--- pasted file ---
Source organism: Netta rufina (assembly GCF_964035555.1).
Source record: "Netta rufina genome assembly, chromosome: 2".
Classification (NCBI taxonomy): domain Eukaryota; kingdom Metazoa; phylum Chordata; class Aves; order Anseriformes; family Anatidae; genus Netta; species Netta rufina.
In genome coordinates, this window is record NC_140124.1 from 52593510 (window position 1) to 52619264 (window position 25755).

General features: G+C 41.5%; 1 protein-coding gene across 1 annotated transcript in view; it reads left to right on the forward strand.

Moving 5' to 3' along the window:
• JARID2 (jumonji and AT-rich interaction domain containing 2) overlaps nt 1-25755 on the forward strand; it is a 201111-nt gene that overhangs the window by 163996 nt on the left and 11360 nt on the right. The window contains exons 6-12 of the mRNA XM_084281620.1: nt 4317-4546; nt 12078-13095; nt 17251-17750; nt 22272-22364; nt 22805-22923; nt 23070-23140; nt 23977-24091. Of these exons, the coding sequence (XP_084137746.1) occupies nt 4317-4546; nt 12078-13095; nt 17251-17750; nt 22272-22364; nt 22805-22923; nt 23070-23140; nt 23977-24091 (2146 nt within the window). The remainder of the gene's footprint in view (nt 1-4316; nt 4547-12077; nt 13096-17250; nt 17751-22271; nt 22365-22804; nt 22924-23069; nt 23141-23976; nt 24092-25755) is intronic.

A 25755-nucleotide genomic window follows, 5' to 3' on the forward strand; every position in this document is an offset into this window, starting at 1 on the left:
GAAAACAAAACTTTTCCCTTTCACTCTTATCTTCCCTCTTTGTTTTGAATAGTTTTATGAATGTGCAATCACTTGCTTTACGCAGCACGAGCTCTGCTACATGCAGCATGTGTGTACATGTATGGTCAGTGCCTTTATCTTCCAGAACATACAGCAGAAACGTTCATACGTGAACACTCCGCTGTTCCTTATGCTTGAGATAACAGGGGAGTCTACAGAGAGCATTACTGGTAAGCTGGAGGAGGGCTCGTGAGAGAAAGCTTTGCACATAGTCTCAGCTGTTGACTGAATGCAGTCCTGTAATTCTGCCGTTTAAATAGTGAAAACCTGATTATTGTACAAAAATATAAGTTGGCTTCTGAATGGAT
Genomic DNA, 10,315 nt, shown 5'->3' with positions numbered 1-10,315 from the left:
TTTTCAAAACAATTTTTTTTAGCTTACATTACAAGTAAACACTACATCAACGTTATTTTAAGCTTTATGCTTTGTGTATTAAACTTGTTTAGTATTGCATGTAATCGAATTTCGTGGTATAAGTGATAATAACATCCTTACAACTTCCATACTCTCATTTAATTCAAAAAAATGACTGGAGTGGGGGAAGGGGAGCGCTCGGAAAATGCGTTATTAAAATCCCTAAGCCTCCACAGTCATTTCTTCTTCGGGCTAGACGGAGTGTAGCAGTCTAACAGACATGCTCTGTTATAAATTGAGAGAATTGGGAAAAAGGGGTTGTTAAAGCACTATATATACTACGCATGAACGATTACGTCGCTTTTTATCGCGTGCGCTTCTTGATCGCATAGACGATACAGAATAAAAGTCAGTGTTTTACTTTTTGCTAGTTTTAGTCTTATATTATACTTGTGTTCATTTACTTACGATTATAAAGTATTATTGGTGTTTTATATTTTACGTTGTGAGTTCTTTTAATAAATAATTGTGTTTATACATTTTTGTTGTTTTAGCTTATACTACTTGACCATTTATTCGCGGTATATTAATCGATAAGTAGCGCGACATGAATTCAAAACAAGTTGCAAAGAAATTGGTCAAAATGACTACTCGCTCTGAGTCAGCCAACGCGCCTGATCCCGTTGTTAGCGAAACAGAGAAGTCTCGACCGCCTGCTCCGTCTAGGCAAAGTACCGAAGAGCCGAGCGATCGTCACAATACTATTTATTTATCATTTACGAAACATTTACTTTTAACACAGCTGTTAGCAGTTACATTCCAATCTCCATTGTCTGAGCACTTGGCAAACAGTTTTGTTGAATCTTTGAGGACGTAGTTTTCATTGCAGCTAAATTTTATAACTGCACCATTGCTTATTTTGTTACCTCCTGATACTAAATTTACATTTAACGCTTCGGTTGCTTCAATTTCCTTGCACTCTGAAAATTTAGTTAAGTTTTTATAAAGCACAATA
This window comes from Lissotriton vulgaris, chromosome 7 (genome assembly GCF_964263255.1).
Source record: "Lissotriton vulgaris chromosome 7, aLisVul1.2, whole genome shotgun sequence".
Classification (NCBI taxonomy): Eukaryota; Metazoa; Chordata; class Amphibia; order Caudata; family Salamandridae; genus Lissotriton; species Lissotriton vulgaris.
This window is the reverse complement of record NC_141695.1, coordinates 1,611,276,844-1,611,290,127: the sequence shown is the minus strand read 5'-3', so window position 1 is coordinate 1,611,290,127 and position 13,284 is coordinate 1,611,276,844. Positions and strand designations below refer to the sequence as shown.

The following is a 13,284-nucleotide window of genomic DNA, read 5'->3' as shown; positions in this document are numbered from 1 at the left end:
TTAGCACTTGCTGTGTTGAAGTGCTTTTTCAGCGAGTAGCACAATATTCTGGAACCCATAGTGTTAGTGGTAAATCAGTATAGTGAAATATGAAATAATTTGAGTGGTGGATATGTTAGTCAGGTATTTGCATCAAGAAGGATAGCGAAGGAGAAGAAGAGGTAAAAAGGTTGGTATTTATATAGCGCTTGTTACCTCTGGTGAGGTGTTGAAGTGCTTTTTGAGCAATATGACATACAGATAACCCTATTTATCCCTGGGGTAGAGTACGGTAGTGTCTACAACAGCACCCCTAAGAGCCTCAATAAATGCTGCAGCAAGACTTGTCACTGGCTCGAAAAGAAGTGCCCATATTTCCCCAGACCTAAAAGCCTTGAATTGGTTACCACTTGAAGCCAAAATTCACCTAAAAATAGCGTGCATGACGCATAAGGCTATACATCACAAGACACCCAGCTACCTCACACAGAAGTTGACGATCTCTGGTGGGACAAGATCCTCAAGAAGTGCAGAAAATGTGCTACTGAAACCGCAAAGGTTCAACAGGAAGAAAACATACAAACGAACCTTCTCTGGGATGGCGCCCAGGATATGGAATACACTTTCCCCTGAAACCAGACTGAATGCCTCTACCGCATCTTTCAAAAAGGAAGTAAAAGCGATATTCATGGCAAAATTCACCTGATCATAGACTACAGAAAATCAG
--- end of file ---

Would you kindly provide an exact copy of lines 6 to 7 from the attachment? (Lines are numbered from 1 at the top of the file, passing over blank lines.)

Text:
Moving 5' to 3' along the window:
• JARID2 (jumonji and AT-rich interaction domain containing 2) overlaps nt 1-25755 on the forward strand; it is a 201111-nt gene that overhangs the window by 163996 nt on the left and 11360 nt on the right. The window contains exons 6-12 of the mRNA XM_084281620.1: nt 4317-4546; nt 12078-13095; nt 17251-17750; nt 22272-22364; nt 22805-22923; nt 23070-23140; nt 23977-24091. Of these exons, the coding sequence (XP_084137746.1) occupies nt 4317-4546; nt 12078-13095; nt 17251-17750; nt 22272-22364; nt 22805-22923; nt 23070-23140; nt 23977-24091 (2146 nt within the window). The remainder of the gene's footprint in view (nt 1-4316; nt 4547-12077; nt 13096-17250; nt 17751-22271; nt 22365-22804; nt 22924-23069; nt 23141-23976; nt 24092-25755) is intronic.